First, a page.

This year, Martin Brodeur is having probably the best year of his career. He is leading all of the traditional goaltending categories (GAA, wins, shutouts), and he is, most unusually for him, ranked near the top of the league in save percentage.
What gives? Is this the counterargument that defeats all the Brodeur-bashers? Does this show that Brodeur is really good after all? Should we start anointing him as the best ever and waive the Hall-of-Fame entry period?
The answer that Brodeur is certainly having an excellent year by his standards. However, he is still playing for the New Jersey Devils, who despite a fair amount of roster turnover and all the NHL’s rule changes still play the same patient, disciplined style that is very effective at limiting chances. Brodeur is still not the best goalie in the league. If I dare say it, he may not even be in the top 5.
The New Jersey Devils are good at preventing shots, ranked 8th in the league in shots against with 28.8 per game. They are outstanding at preventing dangerous shots. Brodeur’s shots are the easiest shots faced by any goalie. Hockey Numbers has the shot quality against for Brodeur at 0.79, meaning that the opposition's scoring chances are 21% less dangerous than average. A middle-of-the-road NHL starting goalie playing for the Devils would therefore be expected to have a save percentage of around .925, which makes Brodeur’s .928 look much less impressive.
One of the main reasons why it is so relatively easy to play goalie for the Devils is their amazing team discipline. They are ranked 7th in penalty kill efficiency, and are probably about the 10th best unit when you consider shorthanded goals as well. However, they have been shorthanded a mere 175 times to lead the NHL by a large margin, and as a result have conceded 6 fewer shorthanded goals than any other team in the league.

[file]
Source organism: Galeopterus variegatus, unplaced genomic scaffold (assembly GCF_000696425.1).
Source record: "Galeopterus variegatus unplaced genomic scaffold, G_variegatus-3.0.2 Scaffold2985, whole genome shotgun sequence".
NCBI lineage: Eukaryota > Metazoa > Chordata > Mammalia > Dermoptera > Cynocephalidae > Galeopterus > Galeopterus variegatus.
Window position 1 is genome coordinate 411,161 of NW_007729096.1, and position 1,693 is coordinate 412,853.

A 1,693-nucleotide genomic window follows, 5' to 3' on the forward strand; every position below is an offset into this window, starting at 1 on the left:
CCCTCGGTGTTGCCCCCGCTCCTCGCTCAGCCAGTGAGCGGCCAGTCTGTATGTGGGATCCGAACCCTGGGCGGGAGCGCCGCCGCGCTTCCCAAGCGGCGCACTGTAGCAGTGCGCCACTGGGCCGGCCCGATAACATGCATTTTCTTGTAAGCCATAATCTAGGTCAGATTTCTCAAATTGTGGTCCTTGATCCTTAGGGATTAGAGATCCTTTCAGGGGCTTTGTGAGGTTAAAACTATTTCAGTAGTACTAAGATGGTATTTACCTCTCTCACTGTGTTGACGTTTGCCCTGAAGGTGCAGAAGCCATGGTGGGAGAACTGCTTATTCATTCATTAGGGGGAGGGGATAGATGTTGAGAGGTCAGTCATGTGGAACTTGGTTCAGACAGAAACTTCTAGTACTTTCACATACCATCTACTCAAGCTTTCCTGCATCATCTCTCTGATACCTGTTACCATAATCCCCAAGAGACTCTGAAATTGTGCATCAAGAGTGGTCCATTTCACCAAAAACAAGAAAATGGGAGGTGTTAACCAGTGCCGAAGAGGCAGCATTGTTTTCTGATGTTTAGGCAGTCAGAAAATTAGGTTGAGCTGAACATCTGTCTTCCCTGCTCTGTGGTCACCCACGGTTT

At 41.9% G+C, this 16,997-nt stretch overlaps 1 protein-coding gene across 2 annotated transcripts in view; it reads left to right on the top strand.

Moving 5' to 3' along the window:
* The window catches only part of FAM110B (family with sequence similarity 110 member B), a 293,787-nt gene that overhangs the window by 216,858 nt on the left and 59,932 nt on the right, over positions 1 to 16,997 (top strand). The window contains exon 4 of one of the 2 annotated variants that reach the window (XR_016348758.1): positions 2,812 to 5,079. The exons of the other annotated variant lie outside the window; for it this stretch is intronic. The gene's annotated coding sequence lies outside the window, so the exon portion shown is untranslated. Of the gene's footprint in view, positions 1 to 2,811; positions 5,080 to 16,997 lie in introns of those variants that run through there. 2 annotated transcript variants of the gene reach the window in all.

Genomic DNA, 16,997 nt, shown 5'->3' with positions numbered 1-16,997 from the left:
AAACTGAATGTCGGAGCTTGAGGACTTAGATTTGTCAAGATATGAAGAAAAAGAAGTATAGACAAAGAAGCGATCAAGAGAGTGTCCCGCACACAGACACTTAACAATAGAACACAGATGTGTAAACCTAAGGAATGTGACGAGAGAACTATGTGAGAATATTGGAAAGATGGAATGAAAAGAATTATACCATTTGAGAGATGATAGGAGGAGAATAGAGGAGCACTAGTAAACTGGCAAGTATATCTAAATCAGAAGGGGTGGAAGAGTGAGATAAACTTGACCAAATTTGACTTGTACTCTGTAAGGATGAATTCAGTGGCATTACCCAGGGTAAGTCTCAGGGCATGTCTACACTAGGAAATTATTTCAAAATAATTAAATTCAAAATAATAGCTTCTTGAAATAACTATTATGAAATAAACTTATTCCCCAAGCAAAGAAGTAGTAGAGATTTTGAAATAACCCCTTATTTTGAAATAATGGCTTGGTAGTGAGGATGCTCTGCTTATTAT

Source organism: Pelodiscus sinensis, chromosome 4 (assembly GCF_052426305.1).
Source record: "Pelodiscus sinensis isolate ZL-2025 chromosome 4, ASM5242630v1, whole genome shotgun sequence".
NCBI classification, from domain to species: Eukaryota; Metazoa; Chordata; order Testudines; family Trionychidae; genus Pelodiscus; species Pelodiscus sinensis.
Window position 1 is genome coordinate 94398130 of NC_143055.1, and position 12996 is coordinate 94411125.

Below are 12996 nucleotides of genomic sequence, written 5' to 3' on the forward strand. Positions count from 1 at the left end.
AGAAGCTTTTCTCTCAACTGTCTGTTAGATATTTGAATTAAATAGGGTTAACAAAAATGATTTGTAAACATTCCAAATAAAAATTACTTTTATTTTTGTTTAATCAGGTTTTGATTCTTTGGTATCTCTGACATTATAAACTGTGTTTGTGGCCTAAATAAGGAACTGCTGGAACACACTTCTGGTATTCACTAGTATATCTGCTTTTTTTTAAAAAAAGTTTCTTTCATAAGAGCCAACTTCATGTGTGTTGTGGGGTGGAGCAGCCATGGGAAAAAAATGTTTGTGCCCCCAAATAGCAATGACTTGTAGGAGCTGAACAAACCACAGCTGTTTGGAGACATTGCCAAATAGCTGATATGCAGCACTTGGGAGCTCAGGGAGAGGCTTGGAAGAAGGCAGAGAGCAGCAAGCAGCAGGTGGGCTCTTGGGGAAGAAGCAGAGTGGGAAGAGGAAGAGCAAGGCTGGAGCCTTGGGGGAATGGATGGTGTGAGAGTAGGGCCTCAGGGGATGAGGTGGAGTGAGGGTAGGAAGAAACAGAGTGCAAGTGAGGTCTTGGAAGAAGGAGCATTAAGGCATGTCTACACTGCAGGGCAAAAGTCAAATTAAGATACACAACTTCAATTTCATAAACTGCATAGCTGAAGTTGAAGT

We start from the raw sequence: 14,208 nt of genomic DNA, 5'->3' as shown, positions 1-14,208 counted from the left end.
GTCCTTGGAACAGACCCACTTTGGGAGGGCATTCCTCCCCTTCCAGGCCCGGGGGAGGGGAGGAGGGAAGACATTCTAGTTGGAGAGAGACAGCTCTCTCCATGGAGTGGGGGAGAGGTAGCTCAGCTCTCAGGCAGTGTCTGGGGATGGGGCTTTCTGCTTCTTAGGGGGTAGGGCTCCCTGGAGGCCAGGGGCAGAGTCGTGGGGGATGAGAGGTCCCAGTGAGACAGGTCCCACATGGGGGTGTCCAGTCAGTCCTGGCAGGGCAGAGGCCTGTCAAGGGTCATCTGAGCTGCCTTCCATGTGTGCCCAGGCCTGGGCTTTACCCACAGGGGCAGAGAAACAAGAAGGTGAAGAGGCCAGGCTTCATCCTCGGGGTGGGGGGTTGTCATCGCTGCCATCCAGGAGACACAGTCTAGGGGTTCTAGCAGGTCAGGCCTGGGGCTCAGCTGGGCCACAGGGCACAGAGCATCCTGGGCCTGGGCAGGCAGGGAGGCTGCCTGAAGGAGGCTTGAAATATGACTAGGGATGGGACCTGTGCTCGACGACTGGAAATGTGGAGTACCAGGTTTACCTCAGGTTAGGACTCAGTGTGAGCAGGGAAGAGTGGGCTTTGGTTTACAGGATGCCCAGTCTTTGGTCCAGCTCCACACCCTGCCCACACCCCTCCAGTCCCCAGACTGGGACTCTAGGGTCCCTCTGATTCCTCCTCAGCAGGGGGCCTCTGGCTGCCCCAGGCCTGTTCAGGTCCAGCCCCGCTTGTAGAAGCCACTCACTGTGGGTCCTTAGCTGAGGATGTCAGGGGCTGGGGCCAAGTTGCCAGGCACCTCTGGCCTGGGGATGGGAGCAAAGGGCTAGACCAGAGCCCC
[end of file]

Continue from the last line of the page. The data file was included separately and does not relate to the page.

To put this into perspective, the Montreal Canadiens have an excellent penalty kill and are ranked 3rd in efficiency. They have also scored 13 shorthanded goals to lead the NHL. They have a net minus on the penalty kill of 25 goals, which is exactly the same as New Jersey’s. The difference is the number of opportunities.
Brodeur is pretty good on the penalty kill in terms of save percentage, with a .921 shot-quality adjusted shorthanded save percentage (8th in the NHL). But in today’s NHL, where the power play is increasingly important and the best scoring chances often come with the man advantage, facing the fewest number of them is a tremendous advantage.
An average goalie (like, say, Marc-Andre Fleury) playing Brodeur’s minutes for New Jersey and facing the same shots would be expected to post a .925 save percentage, a 2.20 goals against average, and about 5 shutouts. Given that the Devils score 2.6 goals per game they would be expected to have a winning record (hockey’s Pythagorean equation suggests about 60 points, which still would put them in first place in the Atlantic Division). Based on the average league rate of wins to points, that’s about 27 wins.
In summary compared to Brodeur:
Brodeur: .928 save %, 2.03 GAA, 30 wins, 9 shutouts
Average goalie: .925 save %, 2.20 GAA, 26 wins, 5 shutouts
Based on shot-quality neutral measures of efficiency, Brodeur is the 10th best goalie in the league. Of course he plays just about every game, so he should be rewarded for his extra effort. That puts him probably around number 5 or 6, behind Luongo, Kiprusoff, Mason, Kolzig, and maybe Huet. Giguere would have been ahead as well, except for his injury.
None of this changes the fact that Brodeur is going to win the Vezina unanimously and get nominated for the Hart Trophy, and he could very well win that as well. Let’s hope he thanks the Devils in his speech, though, as they are once again doing the heavy lifting behind the scenes.